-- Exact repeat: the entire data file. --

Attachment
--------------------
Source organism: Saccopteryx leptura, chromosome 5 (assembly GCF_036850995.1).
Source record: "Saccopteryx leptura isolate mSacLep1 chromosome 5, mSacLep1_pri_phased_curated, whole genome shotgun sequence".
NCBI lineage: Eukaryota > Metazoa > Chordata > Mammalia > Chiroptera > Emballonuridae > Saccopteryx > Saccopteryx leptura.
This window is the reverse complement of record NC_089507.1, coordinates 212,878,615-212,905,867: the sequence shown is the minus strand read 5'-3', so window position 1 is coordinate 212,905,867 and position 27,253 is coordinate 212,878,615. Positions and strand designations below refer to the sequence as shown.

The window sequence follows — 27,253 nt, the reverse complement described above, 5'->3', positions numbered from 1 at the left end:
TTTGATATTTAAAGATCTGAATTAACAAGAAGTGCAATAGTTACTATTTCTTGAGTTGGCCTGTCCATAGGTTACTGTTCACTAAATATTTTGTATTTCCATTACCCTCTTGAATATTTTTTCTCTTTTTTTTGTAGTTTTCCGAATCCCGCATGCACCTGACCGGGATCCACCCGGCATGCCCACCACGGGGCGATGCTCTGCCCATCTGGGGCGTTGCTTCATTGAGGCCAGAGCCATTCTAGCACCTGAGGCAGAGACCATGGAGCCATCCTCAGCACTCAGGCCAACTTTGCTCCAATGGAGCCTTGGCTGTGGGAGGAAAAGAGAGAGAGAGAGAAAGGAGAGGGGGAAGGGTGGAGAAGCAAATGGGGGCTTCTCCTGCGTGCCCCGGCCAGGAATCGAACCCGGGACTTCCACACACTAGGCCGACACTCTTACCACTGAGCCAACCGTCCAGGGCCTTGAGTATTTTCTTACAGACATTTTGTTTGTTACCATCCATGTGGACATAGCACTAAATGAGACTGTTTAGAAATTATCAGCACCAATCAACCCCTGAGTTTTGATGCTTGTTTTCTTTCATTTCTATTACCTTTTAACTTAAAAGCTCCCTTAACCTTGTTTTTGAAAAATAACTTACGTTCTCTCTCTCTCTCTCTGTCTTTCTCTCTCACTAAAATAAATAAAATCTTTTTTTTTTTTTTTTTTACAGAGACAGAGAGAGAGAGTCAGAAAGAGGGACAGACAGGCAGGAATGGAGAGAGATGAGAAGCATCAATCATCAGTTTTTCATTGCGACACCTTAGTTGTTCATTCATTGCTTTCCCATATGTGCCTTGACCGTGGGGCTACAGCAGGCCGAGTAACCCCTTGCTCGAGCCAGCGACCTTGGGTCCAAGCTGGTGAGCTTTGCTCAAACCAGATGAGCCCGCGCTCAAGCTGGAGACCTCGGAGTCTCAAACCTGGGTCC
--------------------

Source organism: Saccopteryx leptura, chromosome 5 (assembly GCF_036850995.1).
Source record: "Saccopteryx leptura isolate mSacLep1 chromosome 5, mSacLep1_pri_phased_curated, whole genome shotgun sequence".
NCBI lineage: Eukaryota > Metazoa > Chordata > Mammalia > Chiroptera > Emballonuridae > Saccopteryx > Saccopteryx leptura.
This window is the reverse complement of record NC_089507.1, coordinates 212,878,615-212,905,867: the sequence shown is the minus strand read 5'-3', so window position 1 is coordinate 212,905,867 and position 27,253 is coordinate 212,878,615. Positions and strand designations below refer to the sequence as shown.

The window sequence follows — 27,253 nt, the reverse complement described above, 5'->3', positions numbered from 1 at the left end:
TTTGATATTTAAAGATCTGAATTAACAAGAAGTGCAATAGTTACTATTTCTTGAGTTGGCCTGTCCATAGGTTACTGTTCACTAAATATTTTGTATTTCCATTACCCTCTTGAATATTTTTTCTCTTTTTTTTGTAGTTTTCCGAATCCCGCATGCACCTGACCGGGATCCACCCGGCATGCCCACCACGGGGCGATGCTCTGCCCATCTGGGGCGTTGCTTCATTGAGGCCAGAGCCATTCTAGCACCTGAGGCAGAGACCATGGAGCCATCCTCAGCACTCAGGCCAACTTTGCTCCAATGGAGCCTTGGCTGTGGGAGGAAAAGAGAGAGAGAGAGAAAGGAGAGGGGGAAGGGTGGAGAAGCAAATGGGGGCTTCTCCTGCGTGCCCCGGCCAGGAATCGAACCCGGGACTTCCACACACTAGGCCGACACTCTTACCACTGAGCCAACCGTCCAGGGCCTTGAGTATTTTCTTACAGACATTTTGTTTGTTACCATCCATGTGGACATAGCACTAAATGAGACTGTTTAGAAATTATCAGCACCAATCAACCCCTGAGTTTTGATGCTTGTTTTCTTTCATTTCTATTACCTTTTAACTTAAAAGCTCCCTTAACCTTGTTTTTGAAAAATAACTTACGTTCTCTCTCTCTCTCTCTGTCTTTCTCTCTCACTAAAATAAATAAAATCTTTTTTTTTTTTTTTTTTACAGAGACAGAGAGAGAGAGTCAGAAAGAGGGACAGACAGGCAGGAATGGAGAGAGATGAGAAGCATCAATCATCAGTTTTTCATTGCGACACCTTAGTTGTTCATTCATTGCTTTCCCATATGTGCCTTGACCGTGGGGCTACAGCAGGCCGAGTAACCCCTTGCTCGAGCCAGCGACCTTGGGTCCAAGCTGGTGAGCTTTGCTCAAACCAGATGAGCCCGCGCTCAAGCTGGAGACCTCGGAGTCTCAAACCTGGGTCC